The Insulin Resistance Diet
Learn to pair carbohydrates with proteins and fats to balance your glucose levels.
If you have ever thought that your metabolism had a mind of its own, you thought right. In the book, "The Insulin-Resistance Diet: How to Turn Off Your Body's Fat-Making Machine," Drs. Cheryle R. Hart and Mary Kay Grossman discuss the relationship between fat and insulin and lay out a plan for you to follow that controls insulin levels while also whittling away your waistline.
Both Dr. Hart and Dr. Grossman are doctors at a medical weight clinic and observe person after person coming in wanting to lose weight, but feeling like they are fighting a doomed battle. This book is an accessible surmise of the medical expertise they have gleaned over the years, helping people to lose weight who have a condition known as insulin resistance.
Here is the theory: As soon as you eat a carbohydrate, whether it is a bagel or an apple, your body breaks the food down into glucose which is then used as energy that your body needs to function. But if you have more glucose than your body requires, your body then starts creating insulin which goes in and sweeps away all of that excess glucose and stores it as fat. More stored fat equates jeans that don't fit and a scale that you'd like to toss out the bathroom window. For those individuals who appear to have insulin resistance, their bodies have higher baseline levels of insulin and therefore store fat at more accelerated pace than the rest of us.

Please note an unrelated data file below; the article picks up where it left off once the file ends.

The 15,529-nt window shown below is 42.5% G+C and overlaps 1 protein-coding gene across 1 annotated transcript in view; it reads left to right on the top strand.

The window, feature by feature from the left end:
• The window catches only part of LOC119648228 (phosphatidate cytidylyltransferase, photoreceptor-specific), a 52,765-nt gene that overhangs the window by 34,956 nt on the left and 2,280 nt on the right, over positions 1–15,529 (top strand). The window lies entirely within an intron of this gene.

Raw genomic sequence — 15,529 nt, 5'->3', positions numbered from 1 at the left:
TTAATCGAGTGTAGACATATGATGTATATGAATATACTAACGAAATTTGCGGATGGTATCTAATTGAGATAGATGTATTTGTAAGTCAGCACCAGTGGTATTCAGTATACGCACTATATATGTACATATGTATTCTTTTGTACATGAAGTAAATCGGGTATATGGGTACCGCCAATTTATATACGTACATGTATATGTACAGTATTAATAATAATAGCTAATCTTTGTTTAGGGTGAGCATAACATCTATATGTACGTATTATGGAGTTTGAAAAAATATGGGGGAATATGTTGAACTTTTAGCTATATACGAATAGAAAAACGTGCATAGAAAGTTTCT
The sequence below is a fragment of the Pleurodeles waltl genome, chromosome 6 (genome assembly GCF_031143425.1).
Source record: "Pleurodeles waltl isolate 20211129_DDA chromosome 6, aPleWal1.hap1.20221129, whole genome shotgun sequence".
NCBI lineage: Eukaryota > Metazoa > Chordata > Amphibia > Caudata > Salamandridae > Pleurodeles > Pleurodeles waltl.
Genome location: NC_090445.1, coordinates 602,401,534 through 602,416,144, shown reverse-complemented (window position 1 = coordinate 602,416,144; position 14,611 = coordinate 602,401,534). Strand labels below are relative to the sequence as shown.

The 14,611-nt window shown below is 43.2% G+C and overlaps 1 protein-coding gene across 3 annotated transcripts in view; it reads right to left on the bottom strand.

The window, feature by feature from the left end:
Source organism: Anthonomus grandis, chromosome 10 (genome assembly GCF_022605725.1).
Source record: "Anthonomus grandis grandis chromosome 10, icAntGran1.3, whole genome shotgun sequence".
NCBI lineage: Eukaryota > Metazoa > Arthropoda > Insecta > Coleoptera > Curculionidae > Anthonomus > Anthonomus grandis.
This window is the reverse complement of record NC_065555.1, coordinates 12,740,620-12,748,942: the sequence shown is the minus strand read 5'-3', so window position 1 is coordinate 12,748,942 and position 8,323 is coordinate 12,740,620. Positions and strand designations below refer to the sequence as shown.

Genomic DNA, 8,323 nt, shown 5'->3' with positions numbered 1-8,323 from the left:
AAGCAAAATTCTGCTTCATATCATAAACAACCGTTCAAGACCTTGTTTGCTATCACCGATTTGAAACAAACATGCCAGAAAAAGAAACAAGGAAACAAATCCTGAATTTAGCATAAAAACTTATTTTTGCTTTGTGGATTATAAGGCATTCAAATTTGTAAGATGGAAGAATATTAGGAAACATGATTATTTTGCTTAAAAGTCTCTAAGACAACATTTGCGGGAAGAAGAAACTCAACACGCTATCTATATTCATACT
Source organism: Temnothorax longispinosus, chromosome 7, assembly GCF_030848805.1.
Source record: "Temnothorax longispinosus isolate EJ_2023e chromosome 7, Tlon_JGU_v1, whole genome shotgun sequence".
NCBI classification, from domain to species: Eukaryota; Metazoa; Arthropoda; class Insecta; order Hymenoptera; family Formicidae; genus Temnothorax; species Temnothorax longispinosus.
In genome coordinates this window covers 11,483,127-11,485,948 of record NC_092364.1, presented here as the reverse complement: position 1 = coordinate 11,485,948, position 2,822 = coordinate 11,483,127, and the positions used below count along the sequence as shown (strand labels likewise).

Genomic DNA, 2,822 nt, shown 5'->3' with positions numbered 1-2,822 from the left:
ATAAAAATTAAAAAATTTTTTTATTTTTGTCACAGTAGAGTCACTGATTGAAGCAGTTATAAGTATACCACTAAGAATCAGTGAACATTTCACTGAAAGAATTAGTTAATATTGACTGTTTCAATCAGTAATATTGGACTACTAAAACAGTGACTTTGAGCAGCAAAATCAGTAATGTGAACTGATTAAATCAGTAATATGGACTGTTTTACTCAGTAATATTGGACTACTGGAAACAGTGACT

In order to break this cycle, The Insulin Resistance Diet provides eating-style guidelines that don’t include omitting bread and other sweet treats from your diet. Instead, you learn how to “link” foods so that your body starts to produce less insulin and you can fit back into your favorite pair of jeans and maintain a healthy weight.
- The Insulin Resistance Diet is healthy eating guide built upon science and research
- It can aid weight loss
- Includes exercise as part of its plan
- Does not prohibit eating any certain foods
- Teaches you how to eat in a healthy and portion-controlled manner
- Safe for diabetics
- Authors are experienced doctors in field
- May be difficult for some to follow
- Concept behind The Insulin Resistance Diet is similar to other diets
- Not recommended for people with dairy, wheat or gluten allergies
The basis of The Insulin Resistance Diet is to pair good carbohydrates, proteins and good fats at each meal and snack in order to "keep your insulin and glucose levels balanced." In addition, you'll be eating every 2-3 hours on this diet in order to prevent any massive spikes or dips in blood sugar levels.
It teaches you how to pair good carbohydrates together with a lean protein at each meal. The Insulin Resistance Diet also contains 45 recipes and many meal and snack ideas for dining in, dining out or at the office.EXERCISE
An in-depth look at the benefits of exercise is included in The Insulin Resistance Diet. Even though moderate exercise in the form of cardiovascular exercise and resistance training is highly recommended, most of the diet's guidelines come from its detailed food plan.CONCLUSION
The Insulin Resistance Diet is a lifestyle food plan that teaches you how to link an appropriate amount of carbohydrates, protein and fat at each meal so that your body is not producing more insulin that it requires. The diet, which was created by two medical doctors, does not offer any get-slim quick solutions but most people on The Insulin Resistance Diet lose weight immediately and continue to lose weight as they adhere to the food plan.Common Misspellings
The Insilin Resistance Diet, The Insulin Resisitance Diet, The Insulun Resisitance Diet, The Insulun Resistance Diet, Insulin Resistance Diet, Insulin Diet